5. Load Disaggregation Technologies: Real World and Laboratory Performance

    Energy Technology Data Exchange (ETDEWEB)

    Mayhorn, Ebony T.; Sullivan, Greg P.; Petersen, Joseph M.; Butner, Ryan S.; Johnson, Erica M.

    2016-09-28

    Low cost interval metering and communication technology improvements over the past ten years have enabled the maturity of load disaggregation (or non-intrusive load monitoring) technologies to better estimate and report energy consumption of individual end-use loads. With the appropriate performance characteristics, these technologies have the potential to enable many utility and customer facing applications such as billing transparency, itemized demand and energy consumption, appliance diagnostics, commissioning, energy efficiency savings verification, load shape research, and demand response measurement. However, there has been much skepticism concerning the ability of load disaggregation products to accurately identify and estimate energy consumption of end-uses; which has hindered wide-spread market adoption. A contributing factor is that common test methods and metrics are not available to evaluate performance without having to perform large scale field demonstrations and pilots, which can be costly when developing such products. Without common and cost-effective methods of evaluation, more developed disaggregation technologies will continue to be slow to market and potential users will remain uncertain about their capabilities. This paper reviews recent field studies and laboratory tests of disaggregation technologies. Several factors are identified that are important to consider in test protocols, so that the results reflect real world performance. Potential metrics are examined to highlight their effectiveness in quantifying disaggregation performance. This analysis is then used to suggest performance metrics that are meaningful and of value to potential users and that will enable researchers/developers to identify beneficial ways to improve their technologies.

  6. Design and development of the mobile game based on the J2ME technology

    Science.gov (United States)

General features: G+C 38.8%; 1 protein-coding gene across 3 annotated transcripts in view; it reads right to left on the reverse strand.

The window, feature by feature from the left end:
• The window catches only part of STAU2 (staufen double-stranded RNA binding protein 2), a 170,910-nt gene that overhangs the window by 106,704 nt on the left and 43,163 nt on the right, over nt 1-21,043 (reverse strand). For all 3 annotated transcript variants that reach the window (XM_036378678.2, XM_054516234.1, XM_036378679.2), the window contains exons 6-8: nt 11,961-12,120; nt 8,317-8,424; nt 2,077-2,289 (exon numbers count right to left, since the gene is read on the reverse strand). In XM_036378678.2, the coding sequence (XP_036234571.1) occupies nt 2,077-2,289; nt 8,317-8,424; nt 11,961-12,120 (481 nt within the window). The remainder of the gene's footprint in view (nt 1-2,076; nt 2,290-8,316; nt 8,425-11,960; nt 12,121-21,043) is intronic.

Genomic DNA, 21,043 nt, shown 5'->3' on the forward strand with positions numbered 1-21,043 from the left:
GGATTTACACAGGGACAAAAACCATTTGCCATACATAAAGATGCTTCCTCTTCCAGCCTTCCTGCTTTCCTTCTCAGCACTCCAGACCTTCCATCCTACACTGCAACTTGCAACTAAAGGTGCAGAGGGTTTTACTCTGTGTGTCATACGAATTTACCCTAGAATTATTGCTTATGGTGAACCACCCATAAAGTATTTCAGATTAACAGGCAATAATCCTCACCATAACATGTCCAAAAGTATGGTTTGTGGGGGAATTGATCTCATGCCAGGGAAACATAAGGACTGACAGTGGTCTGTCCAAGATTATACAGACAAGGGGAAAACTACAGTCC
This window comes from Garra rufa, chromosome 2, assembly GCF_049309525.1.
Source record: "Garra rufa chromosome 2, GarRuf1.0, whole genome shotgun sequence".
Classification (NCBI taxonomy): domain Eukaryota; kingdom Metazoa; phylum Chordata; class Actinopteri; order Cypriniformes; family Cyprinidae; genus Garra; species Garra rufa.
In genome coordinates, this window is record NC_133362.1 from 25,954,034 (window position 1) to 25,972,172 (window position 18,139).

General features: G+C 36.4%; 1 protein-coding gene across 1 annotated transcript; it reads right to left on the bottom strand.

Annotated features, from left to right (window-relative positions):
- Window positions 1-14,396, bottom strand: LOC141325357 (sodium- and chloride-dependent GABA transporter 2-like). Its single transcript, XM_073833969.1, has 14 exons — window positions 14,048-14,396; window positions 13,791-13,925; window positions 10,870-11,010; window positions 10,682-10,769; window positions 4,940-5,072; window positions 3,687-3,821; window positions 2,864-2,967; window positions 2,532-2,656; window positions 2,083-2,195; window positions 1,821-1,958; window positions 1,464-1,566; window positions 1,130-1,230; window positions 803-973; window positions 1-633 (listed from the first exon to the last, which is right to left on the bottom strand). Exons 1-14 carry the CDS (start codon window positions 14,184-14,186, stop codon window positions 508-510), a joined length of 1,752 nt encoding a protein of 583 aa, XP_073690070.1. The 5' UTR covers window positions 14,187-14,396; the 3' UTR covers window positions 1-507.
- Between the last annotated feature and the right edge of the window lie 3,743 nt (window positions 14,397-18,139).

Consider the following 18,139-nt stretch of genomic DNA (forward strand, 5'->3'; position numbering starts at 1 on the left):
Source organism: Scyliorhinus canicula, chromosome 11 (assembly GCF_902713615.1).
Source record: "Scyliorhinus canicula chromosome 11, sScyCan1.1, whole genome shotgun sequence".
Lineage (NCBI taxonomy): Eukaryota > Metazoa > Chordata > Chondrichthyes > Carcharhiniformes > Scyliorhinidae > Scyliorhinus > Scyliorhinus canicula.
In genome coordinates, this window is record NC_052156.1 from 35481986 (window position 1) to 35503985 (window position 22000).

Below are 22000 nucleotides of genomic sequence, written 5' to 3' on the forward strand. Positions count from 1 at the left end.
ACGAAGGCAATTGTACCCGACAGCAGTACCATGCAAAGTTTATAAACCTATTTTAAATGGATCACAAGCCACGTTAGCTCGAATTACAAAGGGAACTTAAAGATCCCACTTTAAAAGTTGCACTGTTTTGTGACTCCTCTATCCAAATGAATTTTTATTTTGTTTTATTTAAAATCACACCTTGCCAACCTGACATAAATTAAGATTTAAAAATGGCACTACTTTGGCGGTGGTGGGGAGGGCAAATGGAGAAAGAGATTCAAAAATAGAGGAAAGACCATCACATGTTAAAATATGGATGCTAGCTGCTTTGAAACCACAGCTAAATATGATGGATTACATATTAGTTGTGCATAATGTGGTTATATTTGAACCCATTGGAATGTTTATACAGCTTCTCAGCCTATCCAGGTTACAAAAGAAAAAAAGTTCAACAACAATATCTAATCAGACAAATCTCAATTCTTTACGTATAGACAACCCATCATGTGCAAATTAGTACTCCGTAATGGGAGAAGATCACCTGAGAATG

He, JunHua

    2012-01-01

    With the continuous improvement of mobile performance, mobile entertainment applications market trend has been increasingly clear, mobile entertainment applications will be after the PC entertainment applications is another important business growth. Through the full analysis of the current mobile entertainment applications market demand and trends, the author has accumulated a lot of theoretical knowledge and practical experience. Rational, using of some new technology for a mobile entertainment games design, and described the development of key technologies required for mobile game an analysis and design of the game, and to achieve a complete game development. Light of the specific mobile game project - "Battle City", detailed the development of a mobile game based on the J2ME platform, the basic steps and the various key elements, focusing on how to use object-oriented thinking on the role of mobile phones in the abstract and Game Animation package, the source code with specific instructions.

  7. Mobile laboratories: An innovative and efficient solution for radiological characterization of sites under or after decommissioning.

    Science.gov (United States)

    Goudeau, V; Daniel, B; Dubot, D

    2017-04-21

    During the operation and the decommissioning of a nuclear site the operator must assure the protection of the workers and the environment. It must furthermore identify and classify the various wastes, while optimizing the associated costs. At all stages of the decommissioning radiological measurements are performed to determine the initial situation, to monitor the demolition and clean-up, and to verify the final situation. Radiochemical analysis is crucial for the radiological evaluation process to optimize the clean-up operations and to the respect limits defined with the authorities. Even though these types of analysis are omnipresent in activities such as the exploitation, the monitoring, and the cleaning up of nuclear plants, some nuclear sites do not have their own radiochemical analysis laboratory. Mobile facilities can overcome this lack when nuclear facilities are dismantled, when contaminated sites are cleaned-up, or in a post-accident situation. The current operations for the characterization of radiological soils of CEA nuclear facilities, lead to a large increase of radiochemical analysis. To manage this high throughput of samples in a timely manner, the CEA has developed a new mobile laboratory for the clean-up of its soils, called SMaRT (Shelter for Monitoring and nucleAR chemisTry). This laboratory is dedicated to the preparation and the radiochemical analysis (alpha, beta, and gamma) of potentially contaminated samples. In this framework, CEA and Eichrom laboratories has signed a partnership agreement to extend the analytical capacities and bring on site optimized and validated methods for different problematic. Gamma-emitting radionuclides can usually be measured in situ as little or no sample preparation is required. Alpha and beta-emitting radionuclides are a different matter. Analytical chemistry laboratory facilities are required. Mobile and transportable laboratories equipped with the necessary tools can provide all that is needed. The main